For the demo, GA-ASI integrated the U.S. Government’s Collaborative Operations in Denied Environment (CODE) autonomy software into the Open Operational Flight Profile (OFP) of an MQ-9A Block 5 Remotely Piloted Aircraft (RPA) and flew the MQ-9 using improved diagonal tails with conformal HF antennas incorporated into the leading edges.

GA-ASI’s MQ-9 housed a FlexRadio Systems’ FLEX-6600 HF software-defined radio and associated hardware to translate and execute an autonomous mission plan. GA-ASI created a specialized HF software adapter to manage the unique latency and throughput constraints of the HF waveform to demonstrate BLOS command and control of the RPA.

The demonstration was flown out of Laguna Army Air Field/Yuma Proving Grounds on Dec. 16, 2020. The MQ-9 was commanded from Austin, Texas approximately 1,000 miles away over an HF C2 link.

 
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AN/AWW-14(V)

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Lc89

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If the Reaper is now capable of doing all of these things (ISR, AAW, ASuW, ASW, EW), think about the drone that will replace it. He could do what the US Navy initially envisioned with the Uclass program.
 

jsport

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does anyone ever address the crash rate of these products revealed in the wikileaks?
 

TomcatViP

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We have a dynamic database:
 

jsport

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Wiki-leaks of course are leaks of classified data not a published website.
 

drejr

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Wiki-leaks of course are leaks of classified data not a published website.

What if someone was to take information from Wikileaks and other sources and compile it into a...dynamic database? You could call it something like the "Drone Crash Database."
 

jsport

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great, but did they? wikileaks remains unconfirmed as it is classified, therefore those crashes most likely are not included.. we can go on and on. What if it is large fraction of craft that have crashed nd tht is why it classified.
What if, when one Air Force officer said sometime ago we are in the Model A timeframe of UAS. Why is the AF already looking to retire GlobalHawks while seeking a U-2 replacement and upgrades. Could it be these contractors drastically under perform but have real power to keep train goin?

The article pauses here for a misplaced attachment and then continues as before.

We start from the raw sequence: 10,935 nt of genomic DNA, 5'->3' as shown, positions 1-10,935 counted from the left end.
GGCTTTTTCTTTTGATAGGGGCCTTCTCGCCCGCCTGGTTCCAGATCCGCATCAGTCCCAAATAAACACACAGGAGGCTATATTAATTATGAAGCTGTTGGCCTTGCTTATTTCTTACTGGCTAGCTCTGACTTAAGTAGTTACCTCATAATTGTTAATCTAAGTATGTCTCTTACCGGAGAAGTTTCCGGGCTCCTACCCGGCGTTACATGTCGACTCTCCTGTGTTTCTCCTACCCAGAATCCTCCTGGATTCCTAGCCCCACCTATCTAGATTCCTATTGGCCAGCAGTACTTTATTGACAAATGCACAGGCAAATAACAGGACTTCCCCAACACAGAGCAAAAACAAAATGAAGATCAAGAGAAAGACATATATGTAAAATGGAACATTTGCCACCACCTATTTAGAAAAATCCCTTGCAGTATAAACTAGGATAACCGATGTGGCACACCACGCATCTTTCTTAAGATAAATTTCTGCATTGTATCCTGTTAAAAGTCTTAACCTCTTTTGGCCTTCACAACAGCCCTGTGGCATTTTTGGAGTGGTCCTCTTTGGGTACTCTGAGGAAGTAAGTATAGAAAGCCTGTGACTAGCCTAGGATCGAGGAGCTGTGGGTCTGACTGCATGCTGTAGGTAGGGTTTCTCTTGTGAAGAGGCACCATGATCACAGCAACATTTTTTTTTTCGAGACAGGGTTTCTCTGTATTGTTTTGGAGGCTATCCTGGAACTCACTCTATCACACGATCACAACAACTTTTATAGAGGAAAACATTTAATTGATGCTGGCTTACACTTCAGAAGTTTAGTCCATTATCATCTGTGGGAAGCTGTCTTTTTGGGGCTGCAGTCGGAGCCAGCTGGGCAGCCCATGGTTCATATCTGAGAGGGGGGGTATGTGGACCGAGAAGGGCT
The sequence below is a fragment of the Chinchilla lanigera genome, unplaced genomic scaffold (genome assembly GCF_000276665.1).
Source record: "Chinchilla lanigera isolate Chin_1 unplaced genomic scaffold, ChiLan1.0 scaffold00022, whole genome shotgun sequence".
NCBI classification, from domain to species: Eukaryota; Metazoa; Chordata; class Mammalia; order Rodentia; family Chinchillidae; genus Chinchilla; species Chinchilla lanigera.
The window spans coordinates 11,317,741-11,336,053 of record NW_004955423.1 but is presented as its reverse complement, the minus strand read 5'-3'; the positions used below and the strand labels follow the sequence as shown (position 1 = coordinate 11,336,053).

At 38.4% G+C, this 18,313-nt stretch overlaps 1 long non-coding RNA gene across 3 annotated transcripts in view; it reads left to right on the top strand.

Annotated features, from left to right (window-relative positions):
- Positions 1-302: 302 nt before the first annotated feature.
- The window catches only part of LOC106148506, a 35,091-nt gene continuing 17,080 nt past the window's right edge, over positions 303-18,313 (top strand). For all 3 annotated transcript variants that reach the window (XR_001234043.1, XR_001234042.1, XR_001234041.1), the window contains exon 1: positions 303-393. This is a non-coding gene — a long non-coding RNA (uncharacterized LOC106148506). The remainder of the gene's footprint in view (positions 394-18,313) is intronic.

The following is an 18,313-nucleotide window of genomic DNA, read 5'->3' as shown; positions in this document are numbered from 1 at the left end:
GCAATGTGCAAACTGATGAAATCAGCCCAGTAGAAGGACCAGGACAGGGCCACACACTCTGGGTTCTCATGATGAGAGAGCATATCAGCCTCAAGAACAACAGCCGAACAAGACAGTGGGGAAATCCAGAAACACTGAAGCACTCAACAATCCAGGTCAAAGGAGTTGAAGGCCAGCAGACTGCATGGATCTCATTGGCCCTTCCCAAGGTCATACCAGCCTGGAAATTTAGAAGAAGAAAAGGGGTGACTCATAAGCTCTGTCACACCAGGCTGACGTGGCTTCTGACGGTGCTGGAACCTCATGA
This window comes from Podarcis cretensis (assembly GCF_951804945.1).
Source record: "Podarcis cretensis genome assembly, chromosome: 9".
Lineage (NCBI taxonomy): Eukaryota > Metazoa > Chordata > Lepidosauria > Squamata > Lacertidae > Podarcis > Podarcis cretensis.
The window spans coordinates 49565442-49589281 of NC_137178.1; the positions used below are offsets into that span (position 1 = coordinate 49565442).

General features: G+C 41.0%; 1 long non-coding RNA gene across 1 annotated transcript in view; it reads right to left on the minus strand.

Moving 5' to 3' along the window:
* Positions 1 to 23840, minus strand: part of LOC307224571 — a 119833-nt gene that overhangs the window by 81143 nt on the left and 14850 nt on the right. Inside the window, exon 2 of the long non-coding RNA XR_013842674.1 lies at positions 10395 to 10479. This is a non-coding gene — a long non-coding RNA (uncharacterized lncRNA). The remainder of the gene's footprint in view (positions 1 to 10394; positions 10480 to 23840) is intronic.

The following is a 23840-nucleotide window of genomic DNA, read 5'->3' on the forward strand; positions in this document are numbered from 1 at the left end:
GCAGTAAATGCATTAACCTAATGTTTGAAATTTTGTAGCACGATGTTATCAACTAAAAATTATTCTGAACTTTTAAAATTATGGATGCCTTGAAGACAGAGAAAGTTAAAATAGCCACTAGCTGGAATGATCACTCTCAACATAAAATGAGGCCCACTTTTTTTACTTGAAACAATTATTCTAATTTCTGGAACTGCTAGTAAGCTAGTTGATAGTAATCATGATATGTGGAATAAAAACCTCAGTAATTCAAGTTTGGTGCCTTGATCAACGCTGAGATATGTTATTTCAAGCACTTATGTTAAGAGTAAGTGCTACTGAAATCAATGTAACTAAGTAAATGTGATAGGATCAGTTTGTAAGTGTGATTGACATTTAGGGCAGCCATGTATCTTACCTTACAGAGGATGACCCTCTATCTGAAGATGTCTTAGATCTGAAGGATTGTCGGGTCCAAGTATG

Tube and wings are jokes.
 

Archibald

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Probably with Jean Claude Vandamne at the controls... we are lucky this is a drone...

"Je suis fasciné par l'air. Si on enlevais l'air du ciel, les avions tomberaient par terre. Et les oiseaux, aussi !"

'Un biscuit n'a pas de spirit. Mais dans un biscuit, y a du lait. Et des oeufs. Et les oeufs, c'est de la vie potentielle !"

 

AN/AWW-14(V)

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20210225-06_MQ-9A.jpg


A General Atomics Aeronautical Systems (GA-ASI) MQ-9A Block 5 remotely-piloted aircraft (RPA) equipped with a newly developed Centreline Avionics Bay (CAB) flew for the first time on 3 February, the company announced on 24 February. The CAB provides space to incorporate critical new capabilities for GA-ASI customers.

Integration of the CAB began as GA-ASI needed space for new avionics on the MQ-9A, including company-developed detect and avoid (DAA) systems. In addition to the DAA system, GA-ASI will use the new avionics bay to pioneer artificial intelligence (AI) and machine learning (ML) applications and establish an Ethernet network with the outer wing stations, to enable government open mission systems (OMS) protocols for rapid, flexible, and affordable integration of new mission capabilities. These upgrades will further expand an already broad menu of roles for the MQ-9A.

“The [CAB] was purpose-built to provide additional volume, platform infrastructure, and cooling provisions for integrating high performance computing (HPC) systems on MQ-9 Block 1 and Block 5 RPA,” explained GA-ASI VP of Strategic Development, J R Reid. “The CAB will enable the MQ-9 to host government OMS-compliant autonomy, machine learning and, eventually, artificial intelligence algorithms and applications. In addition to the HPC, we can work with customers on a broad range of capabilities with the additional space we get with the CAB.”

One example of a customer application for the CAB is the US Air National Guard’s GHOST REAPER concept, which establishes the MQ-9A as a critical, multi-source correlation engine in a contested fight. The capabilities being developed and integrated onto MQ-9A will also become the catalyst for the Joint All-Domain Command and Control (JADC2) construct.